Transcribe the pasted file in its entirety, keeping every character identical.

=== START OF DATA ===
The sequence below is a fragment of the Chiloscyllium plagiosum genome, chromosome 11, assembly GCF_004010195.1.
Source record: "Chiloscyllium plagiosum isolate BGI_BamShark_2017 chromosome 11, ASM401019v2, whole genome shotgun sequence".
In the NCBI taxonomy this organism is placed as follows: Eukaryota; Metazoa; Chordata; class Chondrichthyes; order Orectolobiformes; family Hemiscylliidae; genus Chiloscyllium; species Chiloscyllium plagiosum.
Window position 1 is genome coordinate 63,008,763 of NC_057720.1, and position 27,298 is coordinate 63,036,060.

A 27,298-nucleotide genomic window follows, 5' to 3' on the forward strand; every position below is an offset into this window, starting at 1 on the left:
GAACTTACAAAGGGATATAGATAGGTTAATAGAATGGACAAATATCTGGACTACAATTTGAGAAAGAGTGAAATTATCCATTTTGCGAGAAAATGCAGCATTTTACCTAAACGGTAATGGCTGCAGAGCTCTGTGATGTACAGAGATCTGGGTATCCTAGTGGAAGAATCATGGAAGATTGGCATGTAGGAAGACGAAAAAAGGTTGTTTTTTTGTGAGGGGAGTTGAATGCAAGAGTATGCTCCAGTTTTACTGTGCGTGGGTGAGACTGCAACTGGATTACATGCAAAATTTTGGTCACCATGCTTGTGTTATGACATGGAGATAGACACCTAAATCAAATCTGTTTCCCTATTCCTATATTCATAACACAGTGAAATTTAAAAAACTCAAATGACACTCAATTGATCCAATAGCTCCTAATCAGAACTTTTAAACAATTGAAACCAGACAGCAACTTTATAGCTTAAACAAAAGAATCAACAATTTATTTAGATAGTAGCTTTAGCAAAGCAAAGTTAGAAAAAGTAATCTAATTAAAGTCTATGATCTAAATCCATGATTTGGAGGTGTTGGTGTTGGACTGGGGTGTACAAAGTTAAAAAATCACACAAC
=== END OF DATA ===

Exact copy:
The sequence below is a fragment of the Chiloscyllium plagiosum genome, chromosome 11, assembly GCF_004010195.1.
Source record: "Chiloscyllium plagiosum isolate BGI_BamShark_2017 chromosome 11, ASM401019v2, whole genome shotgun sequence".
In the NCBI taxonomy this organism is placed as follows: Eukaryota; Metazoa; Chordata; class Chondrichthyes; order Orectolobiformes; family Hemiscylliidae; genus Chiloscyllium; species Chiloscyllium plagiosum.
Window position 1 is genome coordinate 63,008,763 of NC_057720.1, and position 27,298 is coordinate 63,036,060.

A 27,298-nucleotide genomic window follows, 5' to 3' on the forward strand; every position below is an offset into this window, starting at 1 on the left:
GAACTTACAAAGGGATATAGATAGGTTAATAGAATGGACAAATATCTGGACTACAATTTGAGAAAGAGTGAAATTATCCATTTTGCGAGAAAATGCAGCATTTTACCTAAACGGTAATGGCTGCAGAGCTCTGTGATGTACAGAGATCTGGGTATCCTAGTGGAAGAATCATGGAAGATTGGCATGTAGGAAGACGAAAAAAGGTTGTTTTTTTGTGAGGGGAGTTGAATGCAAGAGTATGCTCCAGTTTTACTGTGCGTGGGTGAGACTGCAACTGGATTACATGCAAAATTTTGGTCACCATGCTTGTGTTATGACATGGAGATAGACACCTAAATCAAATCTGTTTCCCTATTCCTATATTCATAACACAGTGAAATTTAAAAAACTCAAATGACACTCAATTGATCCAATAGCTCCTAATCAGAACTTTTAAACAATTGAAACCAGACAGCAACTTTATAGCTTAAACAAAAGAATCAACAATTTATTTAGATAGTAGCTTTAGCAAAGCAAAGTTAGAAAAAGTAATCTAATTAAAGTCTATGATCTAAATCCATGATTTGGAGGTGTTGGTGTTGGACTGGGGTGTACAAAGTTAAAAAATCACACAAC